Epidemiological and Genetic Factors Associated With Ovarian Cancer

Monica R. McLemore, RN, MPH; Christine Miaskowski, RN, PhD, FAAN; Bradley E. Aouizerat, PhD, MAS; Lee-may Chen, MD; Marylin J. Dodd, RN, PhD, FAAN


Cancer Nurs. 2009;32(4):281-288. 

In This Article

Genetic Risk Factors for Ovarian Cancer

As mentioned previously, the 2 most common hereditary cancer syndromes associated with ovarian cancer include HOBC/HOC and HNPCC (Lynch syndrome).[22,23] These patients are considered to be at high risk for ovarian cancer, and the distinction between the hereditary types is based on which genetic mutation is involved in tumor development.

Hereditary Breast and Ovarian Cancer

Women who carry disease-specific alleles for BRCA1 and BRCA2 are at significantly higher risk for epithelial ovarian cancer than women in the general population.[1,2,22,23] The BRCA1 gene is an oncosuppressor gene located on chromosome 17q that was identified in 1994.[13] It contains small deletions or insertions that result in premature stop codons that shorten (truncate) its protein product.[13] Alterations in this gene are found in 75% of families with HBOC. The BRCA1 gene participates in chromatin remodeling processes, interacts with the retinoblastoma (Rb) gene, and is a key member of the histone deacetylase complex. This gene participates in crucial steps within the cell cycle. When mutations occur, cellular growth controls are unchecked, which results in tumorigenesis.

The BRCA2 gene, located on chromosome 13q, is found in 10% to 20% of HBOC and was isolated a year after the BRCA1 gene.[11,13,22,23] The BRCA1 and BRCA2 genes share sequence homology, although, relatively speaking, the BRCA2 gene is associated with a higher risk for breast than ovarian cancer compared with BRCA1. BRCA2 is also associated with male breast cancer, as well as prostate and pancreatic cancer.

Although no standard clinical definition of HBOC exists, several general characteristics are used to identify affected families. These familial characteristics include (1) several cases of breast cancer diagnosed before the age of 50 years, (2) one or more relatives with ovarian cancer, (3) one or more relatives with both breast and ovarian cancer, and (4) the presence of a BRCA1 or BRCA2 germ-line mutation. Ovarian cancers associated with BRCA1/2 are typically high-grade serous carcinomas, but with a relatively favorable clinical course.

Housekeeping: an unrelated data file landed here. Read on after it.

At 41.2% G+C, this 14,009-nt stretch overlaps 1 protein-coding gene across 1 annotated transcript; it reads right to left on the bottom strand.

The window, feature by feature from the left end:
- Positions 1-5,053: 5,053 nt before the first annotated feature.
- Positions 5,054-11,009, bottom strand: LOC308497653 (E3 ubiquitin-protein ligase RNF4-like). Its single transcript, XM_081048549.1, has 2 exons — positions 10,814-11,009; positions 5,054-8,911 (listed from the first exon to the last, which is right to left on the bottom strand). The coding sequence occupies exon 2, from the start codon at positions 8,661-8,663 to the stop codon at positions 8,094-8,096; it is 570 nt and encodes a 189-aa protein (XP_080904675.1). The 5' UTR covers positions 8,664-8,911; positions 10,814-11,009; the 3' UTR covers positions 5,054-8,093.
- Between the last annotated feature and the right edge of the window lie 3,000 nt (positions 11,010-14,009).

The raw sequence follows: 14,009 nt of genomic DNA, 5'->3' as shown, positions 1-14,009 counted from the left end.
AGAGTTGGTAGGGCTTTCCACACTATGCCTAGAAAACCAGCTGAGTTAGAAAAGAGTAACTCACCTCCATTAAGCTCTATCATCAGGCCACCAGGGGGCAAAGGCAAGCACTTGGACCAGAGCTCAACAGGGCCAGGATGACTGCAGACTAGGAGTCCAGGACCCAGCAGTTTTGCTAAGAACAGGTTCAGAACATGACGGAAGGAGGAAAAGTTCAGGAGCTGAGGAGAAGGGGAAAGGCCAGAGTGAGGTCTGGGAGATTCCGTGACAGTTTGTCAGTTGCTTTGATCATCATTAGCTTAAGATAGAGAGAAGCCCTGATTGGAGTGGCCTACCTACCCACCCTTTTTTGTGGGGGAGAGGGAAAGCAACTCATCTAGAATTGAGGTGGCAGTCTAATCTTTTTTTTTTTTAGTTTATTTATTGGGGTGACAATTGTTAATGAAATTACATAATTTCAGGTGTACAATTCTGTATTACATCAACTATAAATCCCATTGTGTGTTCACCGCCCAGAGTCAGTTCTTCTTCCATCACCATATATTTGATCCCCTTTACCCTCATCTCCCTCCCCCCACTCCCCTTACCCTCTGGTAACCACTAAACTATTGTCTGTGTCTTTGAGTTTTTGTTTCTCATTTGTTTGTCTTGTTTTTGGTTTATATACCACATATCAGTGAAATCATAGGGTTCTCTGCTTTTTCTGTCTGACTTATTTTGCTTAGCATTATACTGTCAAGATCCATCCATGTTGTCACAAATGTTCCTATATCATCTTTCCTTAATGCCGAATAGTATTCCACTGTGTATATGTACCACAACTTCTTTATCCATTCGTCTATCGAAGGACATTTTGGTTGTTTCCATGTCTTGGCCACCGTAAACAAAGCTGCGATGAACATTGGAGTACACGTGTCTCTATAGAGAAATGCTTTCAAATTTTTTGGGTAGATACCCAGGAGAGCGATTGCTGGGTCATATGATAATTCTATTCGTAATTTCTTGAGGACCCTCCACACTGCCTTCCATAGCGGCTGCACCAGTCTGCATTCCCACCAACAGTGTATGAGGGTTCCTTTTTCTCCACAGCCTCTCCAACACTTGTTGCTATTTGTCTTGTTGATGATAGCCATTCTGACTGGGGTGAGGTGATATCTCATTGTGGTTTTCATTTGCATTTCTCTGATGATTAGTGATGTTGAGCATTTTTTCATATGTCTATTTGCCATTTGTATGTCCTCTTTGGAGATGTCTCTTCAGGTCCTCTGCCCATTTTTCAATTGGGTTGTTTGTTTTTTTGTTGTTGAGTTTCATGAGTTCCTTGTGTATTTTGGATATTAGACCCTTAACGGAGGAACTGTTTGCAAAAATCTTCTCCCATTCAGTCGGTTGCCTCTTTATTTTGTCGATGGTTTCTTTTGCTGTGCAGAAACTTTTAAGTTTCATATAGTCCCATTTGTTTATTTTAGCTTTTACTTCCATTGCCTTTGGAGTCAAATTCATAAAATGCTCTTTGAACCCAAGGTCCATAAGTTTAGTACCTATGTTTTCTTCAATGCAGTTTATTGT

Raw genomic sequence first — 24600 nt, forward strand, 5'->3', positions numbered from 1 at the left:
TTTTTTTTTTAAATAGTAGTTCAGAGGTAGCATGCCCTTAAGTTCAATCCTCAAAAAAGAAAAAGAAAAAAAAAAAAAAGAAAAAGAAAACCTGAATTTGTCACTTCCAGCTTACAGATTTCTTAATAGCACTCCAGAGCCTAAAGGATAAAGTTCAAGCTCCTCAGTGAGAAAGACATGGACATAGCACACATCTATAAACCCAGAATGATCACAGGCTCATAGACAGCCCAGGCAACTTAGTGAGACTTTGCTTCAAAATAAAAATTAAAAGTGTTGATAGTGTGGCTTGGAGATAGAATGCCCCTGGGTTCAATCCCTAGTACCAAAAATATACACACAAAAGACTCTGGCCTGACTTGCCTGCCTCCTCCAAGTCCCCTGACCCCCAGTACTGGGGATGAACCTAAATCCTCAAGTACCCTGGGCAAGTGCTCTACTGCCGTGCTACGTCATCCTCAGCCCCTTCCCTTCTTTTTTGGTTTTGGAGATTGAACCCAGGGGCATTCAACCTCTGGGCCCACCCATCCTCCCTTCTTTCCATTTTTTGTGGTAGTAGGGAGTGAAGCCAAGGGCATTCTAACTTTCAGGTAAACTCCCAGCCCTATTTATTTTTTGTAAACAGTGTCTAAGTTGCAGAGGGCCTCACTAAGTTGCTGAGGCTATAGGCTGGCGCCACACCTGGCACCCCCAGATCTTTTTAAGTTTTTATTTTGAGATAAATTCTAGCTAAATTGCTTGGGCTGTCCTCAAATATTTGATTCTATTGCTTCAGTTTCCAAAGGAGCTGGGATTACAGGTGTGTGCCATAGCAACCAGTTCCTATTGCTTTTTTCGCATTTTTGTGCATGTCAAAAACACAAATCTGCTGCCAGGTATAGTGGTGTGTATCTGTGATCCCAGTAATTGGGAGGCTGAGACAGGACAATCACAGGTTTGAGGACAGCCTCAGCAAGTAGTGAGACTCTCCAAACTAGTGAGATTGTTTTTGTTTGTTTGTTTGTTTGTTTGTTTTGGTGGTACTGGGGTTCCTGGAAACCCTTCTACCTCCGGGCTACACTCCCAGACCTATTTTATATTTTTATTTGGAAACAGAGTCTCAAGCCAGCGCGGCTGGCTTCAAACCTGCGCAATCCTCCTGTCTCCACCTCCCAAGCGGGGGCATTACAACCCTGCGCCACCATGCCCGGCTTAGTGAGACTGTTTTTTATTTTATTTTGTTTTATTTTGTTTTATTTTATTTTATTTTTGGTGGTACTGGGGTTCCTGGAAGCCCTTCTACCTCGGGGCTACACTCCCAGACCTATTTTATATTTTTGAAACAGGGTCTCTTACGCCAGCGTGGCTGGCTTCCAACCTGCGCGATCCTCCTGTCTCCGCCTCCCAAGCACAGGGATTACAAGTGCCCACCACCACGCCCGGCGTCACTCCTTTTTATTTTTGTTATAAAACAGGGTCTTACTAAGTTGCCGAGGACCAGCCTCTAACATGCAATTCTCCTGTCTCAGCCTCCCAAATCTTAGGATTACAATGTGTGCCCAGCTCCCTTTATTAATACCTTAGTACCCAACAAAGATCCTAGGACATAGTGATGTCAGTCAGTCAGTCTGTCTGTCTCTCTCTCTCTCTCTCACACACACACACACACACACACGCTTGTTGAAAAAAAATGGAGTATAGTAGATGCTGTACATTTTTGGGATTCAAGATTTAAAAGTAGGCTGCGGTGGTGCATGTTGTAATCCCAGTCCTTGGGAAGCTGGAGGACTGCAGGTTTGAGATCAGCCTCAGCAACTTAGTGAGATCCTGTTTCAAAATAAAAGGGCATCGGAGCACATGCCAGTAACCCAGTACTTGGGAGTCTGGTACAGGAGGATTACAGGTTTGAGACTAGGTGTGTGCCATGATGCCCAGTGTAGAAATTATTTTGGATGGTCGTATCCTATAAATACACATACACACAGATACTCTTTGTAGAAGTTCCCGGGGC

HNPCC/Lynch Syndrome

Hereditary nonpolyposis colorectal cancer/Lynch syndrome is an autosomal, dominant syndrome, where the mean age of onset of colorectal cancer is 45 years old.[13] Families that exhibit HNPCC/Lynch syndrome including colorectal cancer have an increased risk for endometrial, ovarian, gastric, pancreatic, and biliary tract cancers.[13,22,23] Unlike HBOC, HNPCC has a standardized clinical definition, termed the Amsterdam II criteria. These criteria include (1) 3 or more relatives with colorectal or other Lynch-associated cancer, one of whom is a first-degree relative to one of the other two; (2) affected members in at least 2 generations; (3) at least 1 Lynch-associated diagnosis in the family before age 50 years; and (4) exclusion of a diagnosis of familial adenomatous polyposis.

Hereditary nonpolyposis colorectal cancer/Lynch syndrome is a result of mutations in MMR genes that are found on at least 4 chromosomes (2p, 3p, 7p, 2q). These genes form heterodimers, which recognize and repair DNA mistakes during transcription. Mutations in MMR genes are associated with a 9% to 12% increase in the risk for ovarian cancer. Unlike the BRCA1/2-associated tumors, ovarian tumors that develop from this genetic mutation represent all histopathologic types.[13,22] Autosomal dominant mutations such as HNPCC have a 50% chance of being transferred to offspring of the affected parent.[13] In addition, these mutations are highly penetrant, meaning there is a high probability of developing one of the tumors associated with HNPCC at some point during the offspring's lifetime.


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